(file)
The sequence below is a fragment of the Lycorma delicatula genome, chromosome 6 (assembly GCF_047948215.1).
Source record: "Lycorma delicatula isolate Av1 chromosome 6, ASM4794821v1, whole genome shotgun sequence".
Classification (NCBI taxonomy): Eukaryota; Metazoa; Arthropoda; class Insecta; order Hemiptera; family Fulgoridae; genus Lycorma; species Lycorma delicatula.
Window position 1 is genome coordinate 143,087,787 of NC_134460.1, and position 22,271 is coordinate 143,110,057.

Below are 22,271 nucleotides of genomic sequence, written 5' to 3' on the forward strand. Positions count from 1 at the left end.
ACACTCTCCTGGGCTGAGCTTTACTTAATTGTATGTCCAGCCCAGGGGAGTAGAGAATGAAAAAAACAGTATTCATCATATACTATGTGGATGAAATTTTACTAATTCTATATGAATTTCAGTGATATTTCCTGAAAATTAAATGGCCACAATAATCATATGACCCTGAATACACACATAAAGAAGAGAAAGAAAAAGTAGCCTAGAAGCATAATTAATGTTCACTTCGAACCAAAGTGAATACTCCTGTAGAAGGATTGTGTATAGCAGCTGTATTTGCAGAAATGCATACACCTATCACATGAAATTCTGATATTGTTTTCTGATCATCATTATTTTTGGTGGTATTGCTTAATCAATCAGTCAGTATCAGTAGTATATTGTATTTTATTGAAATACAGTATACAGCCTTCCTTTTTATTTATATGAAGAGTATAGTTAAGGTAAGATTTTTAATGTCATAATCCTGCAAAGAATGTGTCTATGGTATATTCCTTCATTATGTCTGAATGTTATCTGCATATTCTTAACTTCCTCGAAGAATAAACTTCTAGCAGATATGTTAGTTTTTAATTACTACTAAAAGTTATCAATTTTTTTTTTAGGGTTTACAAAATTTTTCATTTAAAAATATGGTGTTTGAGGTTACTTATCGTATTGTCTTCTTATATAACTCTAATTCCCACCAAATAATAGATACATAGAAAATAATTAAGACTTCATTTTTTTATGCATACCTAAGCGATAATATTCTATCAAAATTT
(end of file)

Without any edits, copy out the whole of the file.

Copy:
The sequence below is a fragment of the Lycorma delicatula genome, chromosome 6 (assembly GCF_047948215.1).
Source record: "Lycorma delicatula isolate Av1 chromosome 6, ASM4794821v1, whole genome shotgun sequence".
Classification (NCBI taxonomy): Eukaryota; Metazoa; Arthropoda; class Insecta; order Hemiptera; family Fulgoridae; genus Lycorma; species Lycorma delicatula.
Window position 1 is genome coordinate 143,087,787 of NC_134460.1, and position 22,271 is coordinate 143,110,057.

Below are 22,271 nucleotides of genomic sequence, written 5' to 3' on the forward strand. Positions count from 1 at the left end.
ACACTCTCCTGGGCTGAGCTTTACTTAATTGTATGTCCAGCCCAGGGGAGTAGAGAATGAAAAAAACAGTATTCATCATATACTATGTGGATGAAATTTTACTAATTCTATATGAATTTCAGTGATATTTCCTGAAAATTAAATGGCCACAATAATCATATGACCCTGAATACACACATAAAGAAGAGAAAGAAAAAGTAGCCTAGAAGCATAATTAATGTTCACTTCGAACCAAAGTGAATACTCCTGTAGAAGGATTGTGTATAGCAGCTGTATTTGCAGAAATGCATACACCTATCACATGAAATTCTGATATTGTTTTCTGATCATCATTATTTTTGGTGGTATTGCTTAATCAATCAGTCAGTATCAGTAGTATATTGTATTTTATTGAAATACAGTATACAGCCTTCCTTTTTATTTATATGAAGAGTATAGTTAAGGTAAGATTTTTAATGTCATAATCCTGCAAAGAATGTGTCTATGGTATATTCCTTCATTATGTCTGAATGTTATCTGCATATTCTTAACTTCCTCGAAGAATAAACTTCTAGCAGATATGTTAGTTTTTAATTACTACTAAAAGTTATCAATTTTTTTTTTAGGGTTTACAAAATTTTTCATTTAAAAATATGGTGTTTGAGGTTACTTATCGTATTGTCTTCTTATATAACTCTAATTCCCACCAAATAATAGATACATAGAAAATAATTAAGACTTCATTTTTTTATGCATACCTAAGCGATAATATTCTATCAAAATTT